GameSpot Reviews - Dragon Age: Origins - Awakening Video Review

Uploaded by gamespot on 17.03.2010

Dragon Age Origins: Awakening is an old fashioned expansion pack that harks back to the days
when add-ons were just more of a good thing and offered more than an hour or two of gameplay.
And when a game is as good as Dragon Age is, more of a good thing is always welcome. Awakening
isn't as special as the main game. The story isn't that great, and the new characters aren't
nearly as interesting as the ones you grew to love before. There are also a few bugs
you might run into. But in spite of some drawbacks, Awakening is a lot of fun, and it raises the
level cap and adds new spells and skills, and new specializations. And Ferelden is such
a great place, so rich with adventure, that returning to it feels like going home.
From the outset, you have a choice: import a character from Dragon Age, or build a new
level 18 character from scratch. Either way, you begin your adventure near the fortress
of Vigil's Keep, where the darspawn threat hasn't dissipated. In fact, you run into a
talking darkspawn, which is unusual in and of itself. Who's leading these creatures?
It's your goal to find and eliminate the source of the new threat. Along the way, you'll pick
up some party members. One of them is an old friend, but the rest are new. The banter between them can be great, but Awakening
characters like Anders and Justice don't hold a candle to Dragon Age characters like Alistair
and Morrigan. And the right of conscription is evoked so casually and so often in Awakening
that neither the Joining nor the Grey Wardens seem all that special anymore. But there are
some cool story highlights, like an interesting visit to The Fade, a family conflict, and
your first glimpses of the evil lurking behind the scenes. It's a decent story--it just doesn't
come close to the original.
Luckily, everything else is of the high quality you'd expect from a Dragon Age expansion.
There are tough choices to make in which lives hang in the balance... Including a couple
of memorable damned if you do, damned if you don't moments. All the areas are new, and
developer Bioware has paid closer attention to the art design. Several of the new locations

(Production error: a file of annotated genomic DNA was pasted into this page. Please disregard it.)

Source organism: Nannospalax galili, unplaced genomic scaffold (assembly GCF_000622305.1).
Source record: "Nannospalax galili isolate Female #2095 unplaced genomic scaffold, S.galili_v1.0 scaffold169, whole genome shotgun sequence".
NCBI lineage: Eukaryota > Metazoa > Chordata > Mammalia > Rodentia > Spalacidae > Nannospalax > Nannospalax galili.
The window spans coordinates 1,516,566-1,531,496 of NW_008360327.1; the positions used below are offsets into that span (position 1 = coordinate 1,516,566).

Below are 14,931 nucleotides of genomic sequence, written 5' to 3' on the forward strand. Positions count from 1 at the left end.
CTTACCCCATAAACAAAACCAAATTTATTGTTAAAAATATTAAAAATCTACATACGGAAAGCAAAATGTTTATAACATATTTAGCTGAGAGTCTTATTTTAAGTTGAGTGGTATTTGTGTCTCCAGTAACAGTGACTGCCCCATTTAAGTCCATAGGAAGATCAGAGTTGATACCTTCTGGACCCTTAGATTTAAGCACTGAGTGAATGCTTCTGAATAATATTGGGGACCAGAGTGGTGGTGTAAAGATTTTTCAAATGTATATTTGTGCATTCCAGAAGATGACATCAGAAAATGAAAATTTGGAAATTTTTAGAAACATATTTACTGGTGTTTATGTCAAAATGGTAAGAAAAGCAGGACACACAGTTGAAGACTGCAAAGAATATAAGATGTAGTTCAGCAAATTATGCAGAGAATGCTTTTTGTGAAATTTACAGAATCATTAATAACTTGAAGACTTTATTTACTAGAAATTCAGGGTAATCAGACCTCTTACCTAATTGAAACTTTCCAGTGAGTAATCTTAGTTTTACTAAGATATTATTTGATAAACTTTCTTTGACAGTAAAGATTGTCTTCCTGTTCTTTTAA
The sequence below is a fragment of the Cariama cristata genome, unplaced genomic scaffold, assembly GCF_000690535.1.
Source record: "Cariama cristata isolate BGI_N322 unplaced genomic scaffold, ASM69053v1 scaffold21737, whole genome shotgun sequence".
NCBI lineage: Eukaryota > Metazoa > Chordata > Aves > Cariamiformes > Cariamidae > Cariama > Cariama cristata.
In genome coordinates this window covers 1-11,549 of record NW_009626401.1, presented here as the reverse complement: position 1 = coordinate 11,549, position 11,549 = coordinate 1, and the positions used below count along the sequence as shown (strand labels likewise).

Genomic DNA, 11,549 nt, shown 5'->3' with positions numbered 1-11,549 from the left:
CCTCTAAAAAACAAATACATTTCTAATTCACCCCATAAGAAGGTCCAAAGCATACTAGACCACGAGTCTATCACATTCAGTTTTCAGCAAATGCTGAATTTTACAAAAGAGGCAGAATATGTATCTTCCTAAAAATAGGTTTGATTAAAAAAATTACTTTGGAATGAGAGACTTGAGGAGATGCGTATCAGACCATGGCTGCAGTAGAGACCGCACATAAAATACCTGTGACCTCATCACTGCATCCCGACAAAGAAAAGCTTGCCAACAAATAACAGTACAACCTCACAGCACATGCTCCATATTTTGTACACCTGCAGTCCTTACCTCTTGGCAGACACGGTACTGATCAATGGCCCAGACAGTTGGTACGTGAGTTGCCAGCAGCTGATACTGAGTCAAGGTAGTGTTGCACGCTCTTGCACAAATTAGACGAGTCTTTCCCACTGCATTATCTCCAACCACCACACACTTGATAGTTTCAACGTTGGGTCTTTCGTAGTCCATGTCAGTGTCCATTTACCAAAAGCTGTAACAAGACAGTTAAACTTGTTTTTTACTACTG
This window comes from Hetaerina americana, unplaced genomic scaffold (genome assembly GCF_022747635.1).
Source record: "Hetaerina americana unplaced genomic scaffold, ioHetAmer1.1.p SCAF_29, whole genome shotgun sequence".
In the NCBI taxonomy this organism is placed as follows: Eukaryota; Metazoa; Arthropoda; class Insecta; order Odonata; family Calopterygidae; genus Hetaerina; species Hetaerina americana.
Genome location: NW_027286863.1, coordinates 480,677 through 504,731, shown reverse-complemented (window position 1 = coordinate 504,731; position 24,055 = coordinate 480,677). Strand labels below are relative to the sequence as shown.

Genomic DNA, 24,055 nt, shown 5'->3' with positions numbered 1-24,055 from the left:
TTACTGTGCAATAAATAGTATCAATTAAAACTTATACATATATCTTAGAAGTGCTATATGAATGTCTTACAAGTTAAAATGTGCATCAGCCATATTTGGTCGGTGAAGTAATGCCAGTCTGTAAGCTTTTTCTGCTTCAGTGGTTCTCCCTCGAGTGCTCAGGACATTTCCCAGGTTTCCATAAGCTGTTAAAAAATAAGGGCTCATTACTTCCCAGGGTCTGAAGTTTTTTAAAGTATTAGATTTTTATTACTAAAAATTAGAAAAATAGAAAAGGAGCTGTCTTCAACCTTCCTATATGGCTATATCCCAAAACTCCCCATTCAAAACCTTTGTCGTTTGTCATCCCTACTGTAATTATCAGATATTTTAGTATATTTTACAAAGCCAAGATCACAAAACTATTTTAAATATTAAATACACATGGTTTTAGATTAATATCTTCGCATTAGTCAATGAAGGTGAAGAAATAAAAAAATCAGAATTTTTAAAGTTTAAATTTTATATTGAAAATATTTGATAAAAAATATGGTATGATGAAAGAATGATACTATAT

are moody and darkly lit, which adds a nice sense of mystery and atmosphere. And of course,
there's the action. Awakening isn't as challenging as Dragon Age was at release, but it's full
of enjoyable and colorful action that will keep your fingers busy on the mouse and keyboard.
Highlights include a tough battle against two young dragons at once, and an even tougher
final boss battle that's much more fun to take on than the main game's end boss. In
other words, Awakening is a lot of fun, and while the action hasn't really changed, that's
a really wonderful thing. It wasn't broken, and thankfully, no one tried to fix it.
There are some nice additions to the formula, however. There are three new skill chains:
Runecrafting, vitality, and clarity. Runecrafting is the only active skill and it works like
making poisons and traps: You just collect the right ingredients and combine them into
a fancy new rune that you can slot into a weapon or armor. Vitality and clarity are
passive bonuses to vitality and mana or stamina. And each class has two new specializations
that come with new spells and talents. The new talents don't drastically change gameplay,
but they add a lot more options to play around with. Using these new spells and skills, you
come face to face with cool new enemies called the children, which come in a few different
forms. There are new items as well, like stamina draughts that let your warriors and rogues
replenish their stamina quickly. And of course, new characters mean new relationships to cultivate.
So there aren't any surprises in store for you, and a few visual bugs can get a little
distracting. But Dragon Age: Awakening is great in spite of its flaws. You'll get around
15 hours of play, give or take, so at $40, it isn't the incredible value Dragon Age:
Origins was. Yet it's still a worthwhile investment for the pure role-playing joy and flexibility
that it offers. The combat is as fun and flashy as always, new spells and talents expand your
horizons, and several tough fights will test your abilities. In other words, it's time
to head back to Ferelden.